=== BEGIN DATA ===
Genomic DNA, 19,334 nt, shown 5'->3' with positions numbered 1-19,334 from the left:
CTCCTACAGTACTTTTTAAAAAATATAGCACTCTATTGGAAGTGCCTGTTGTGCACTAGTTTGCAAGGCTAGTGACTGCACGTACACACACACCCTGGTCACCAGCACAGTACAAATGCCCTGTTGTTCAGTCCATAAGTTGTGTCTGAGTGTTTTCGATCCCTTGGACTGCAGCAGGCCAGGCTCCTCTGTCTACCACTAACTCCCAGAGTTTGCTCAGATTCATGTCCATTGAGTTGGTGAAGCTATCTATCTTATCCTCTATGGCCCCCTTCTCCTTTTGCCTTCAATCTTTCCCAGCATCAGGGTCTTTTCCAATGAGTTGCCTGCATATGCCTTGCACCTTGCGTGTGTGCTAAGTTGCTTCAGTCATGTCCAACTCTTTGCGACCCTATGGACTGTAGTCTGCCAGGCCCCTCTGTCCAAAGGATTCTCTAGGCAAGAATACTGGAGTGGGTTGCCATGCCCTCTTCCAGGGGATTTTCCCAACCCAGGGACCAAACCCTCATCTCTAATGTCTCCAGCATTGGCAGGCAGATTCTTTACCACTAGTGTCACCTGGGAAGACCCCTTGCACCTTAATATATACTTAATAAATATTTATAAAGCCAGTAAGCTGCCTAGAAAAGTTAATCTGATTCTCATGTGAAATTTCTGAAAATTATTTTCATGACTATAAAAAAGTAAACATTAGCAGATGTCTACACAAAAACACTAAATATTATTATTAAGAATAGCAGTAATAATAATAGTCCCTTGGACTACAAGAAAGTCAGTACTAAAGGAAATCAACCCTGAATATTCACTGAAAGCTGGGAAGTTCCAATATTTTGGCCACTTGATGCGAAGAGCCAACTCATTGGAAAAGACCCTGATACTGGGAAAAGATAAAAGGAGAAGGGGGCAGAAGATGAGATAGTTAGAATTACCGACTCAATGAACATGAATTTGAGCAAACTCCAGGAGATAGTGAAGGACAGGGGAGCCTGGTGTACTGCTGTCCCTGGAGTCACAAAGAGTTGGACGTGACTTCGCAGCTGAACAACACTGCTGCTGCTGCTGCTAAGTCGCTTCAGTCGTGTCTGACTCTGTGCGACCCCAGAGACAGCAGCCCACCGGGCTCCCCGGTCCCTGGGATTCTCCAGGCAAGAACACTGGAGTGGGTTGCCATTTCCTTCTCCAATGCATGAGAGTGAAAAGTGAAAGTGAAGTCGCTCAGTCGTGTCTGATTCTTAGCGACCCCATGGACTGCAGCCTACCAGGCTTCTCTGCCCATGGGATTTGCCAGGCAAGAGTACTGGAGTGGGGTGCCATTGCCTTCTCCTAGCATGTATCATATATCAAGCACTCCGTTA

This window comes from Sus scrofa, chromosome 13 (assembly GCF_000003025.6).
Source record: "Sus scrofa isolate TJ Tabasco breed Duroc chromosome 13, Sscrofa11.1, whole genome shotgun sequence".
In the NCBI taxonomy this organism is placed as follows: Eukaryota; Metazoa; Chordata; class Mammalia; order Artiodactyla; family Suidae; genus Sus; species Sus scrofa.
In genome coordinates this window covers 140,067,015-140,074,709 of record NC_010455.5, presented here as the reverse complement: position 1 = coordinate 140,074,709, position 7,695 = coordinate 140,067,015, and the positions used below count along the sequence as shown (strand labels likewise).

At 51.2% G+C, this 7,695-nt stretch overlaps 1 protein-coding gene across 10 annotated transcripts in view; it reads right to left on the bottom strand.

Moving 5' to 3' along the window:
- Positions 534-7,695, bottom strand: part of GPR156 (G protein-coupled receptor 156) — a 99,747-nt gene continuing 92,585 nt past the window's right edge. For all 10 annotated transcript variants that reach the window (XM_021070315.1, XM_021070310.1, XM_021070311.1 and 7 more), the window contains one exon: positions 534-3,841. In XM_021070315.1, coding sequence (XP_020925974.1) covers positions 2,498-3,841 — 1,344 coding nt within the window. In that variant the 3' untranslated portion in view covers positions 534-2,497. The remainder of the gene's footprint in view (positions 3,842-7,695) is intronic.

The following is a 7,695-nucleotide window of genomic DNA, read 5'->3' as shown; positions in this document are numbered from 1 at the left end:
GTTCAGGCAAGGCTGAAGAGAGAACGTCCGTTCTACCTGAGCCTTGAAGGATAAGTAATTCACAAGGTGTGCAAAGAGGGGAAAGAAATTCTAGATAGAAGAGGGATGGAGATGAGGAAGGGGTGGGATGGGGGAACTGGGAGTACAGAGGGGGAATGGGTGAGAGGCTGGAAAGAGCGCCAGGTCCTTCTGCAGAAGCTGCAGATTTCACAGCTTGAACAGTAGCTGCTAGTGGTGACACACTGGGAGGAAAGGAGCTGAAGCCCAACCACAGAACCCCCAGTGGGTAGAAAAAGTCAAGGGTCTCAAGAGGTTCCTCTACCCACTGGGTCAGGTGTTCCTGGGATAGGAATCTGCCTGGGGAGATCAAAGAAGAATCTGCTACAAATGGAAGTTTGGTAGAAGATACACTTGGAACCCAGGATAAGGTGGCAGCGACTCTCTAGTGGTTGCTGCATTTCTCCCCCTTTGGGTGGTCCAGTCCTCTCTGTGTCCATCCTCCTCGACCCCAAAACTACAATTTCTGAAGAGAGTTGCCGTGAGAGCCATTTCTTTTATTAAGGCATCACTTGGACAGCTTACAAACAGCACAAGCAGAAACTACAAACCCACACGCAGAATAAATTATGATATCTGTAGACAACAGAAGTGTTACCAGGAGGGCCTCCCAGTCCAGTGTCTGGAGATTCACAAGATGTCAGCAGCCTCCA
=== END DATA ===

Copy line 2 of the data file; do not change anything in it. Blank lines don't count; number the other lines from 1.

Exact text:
CTCCTACAGTACTTTTTAAAAAATATAGCACTCTATTGGAAGTGCCTGTTGTGCACTAGTTTGCAAGGCTAGTGACTGCACGTACACACACACCCTGGTCACCAGCACAGTACAAATGCCCTGTTGTTCAGTCCATAAGTTGTGTCTGAGTGTTTTCGATCCCTTGGACTGCAGCAGGCCAGGCTCCTCTGTCTACCACTAACTCCCAGAGTTTGCTCAGATTCATGTCCATTGAGTTGGTGAAGCTATCTATCTTATCCTCTATGGCCCCCTTCTCCTTTTGCCTTCAATCTTTCCCAGCATCAGGGTCTTTTCCAATGAGTTGCCTGCATATGCCTTGCACCTTGCGTGTGTGCTAAGTTGCTTCAGTCATGTCCAACTCTTTGCGACCCTATGGACTGTAGTCTGCCAGGCCCCTCTGTCCAAAGGATTCTCTAGGCAAGAATACTGGAGTGGGTTGCCATGCCCTCTTCCAGGGGATTTTCCCAACCCAGGGACCAAACCCTCATCTCTAATGTCTCCAGCATTGGCAGGCAGATTCTTTACCACTAGTGTCACCTGGGAAGACCCCTTGCACCTTAATATATACTTAATAAATATTTATAAAGCCAGTAAGCTGCCTAGAAAAGTTAATCTGATTCTCATGTGAAATTTCTGAAAATTATTTTCATGACTATAAAAAAGTAAACATTAGCAGATGTCTACACAAAAACACTAAATATTATTATTAAGAATAGCAGTAATAATAATAGTCCCTTGGACTACAAGAAAGTCAGTACTAAAGGAAATCAACCCTGAATATTCACTGAAAGCTGGGAAGTTCCAATATTTTGGCCACTTGATGCGAAGAGCCAACTCATTGGAAAAGACCCTGATACTGGGAAAAGATAAAAGGAGAAGGGGGCAGAAGATGAGATAGTTAGAATTACCGACTCAATGAACATGAATTTGAGCAAACTCCAGGAGATAGTGAAGGACAGGGGAGCCTGGTGTACTGCTGTCCCTGGAGTCACAAAGAGTTGGACGTGACTTCGCAGCTGAACAACACTGCTGCTGCTGCTGCTAAGTCGCTTCAGTCGTGTCTGACTCTGTGCGACCCCAGAGACAGCAGCCCACCGGGCTCCCCGGTCCCTGGGATTCTCCAGGCAAGAACACTGGAGTGGGTTGCCATTTCCTTCTCCAATGCATGAGAGTGAAAAGTGAAAGTGAAGTCGCTCAGTCGTGTCTGATTCTTAGCGACCCCATGGACTGCAGCCTACCAGGCTTCTCTGCCCATGGGATTTGCCAGGCAAGAGTACTGGAGTGGGGTGCCATTGCCTTCTCCTAGCATGTATCATATATCAAGCACTCCGTTA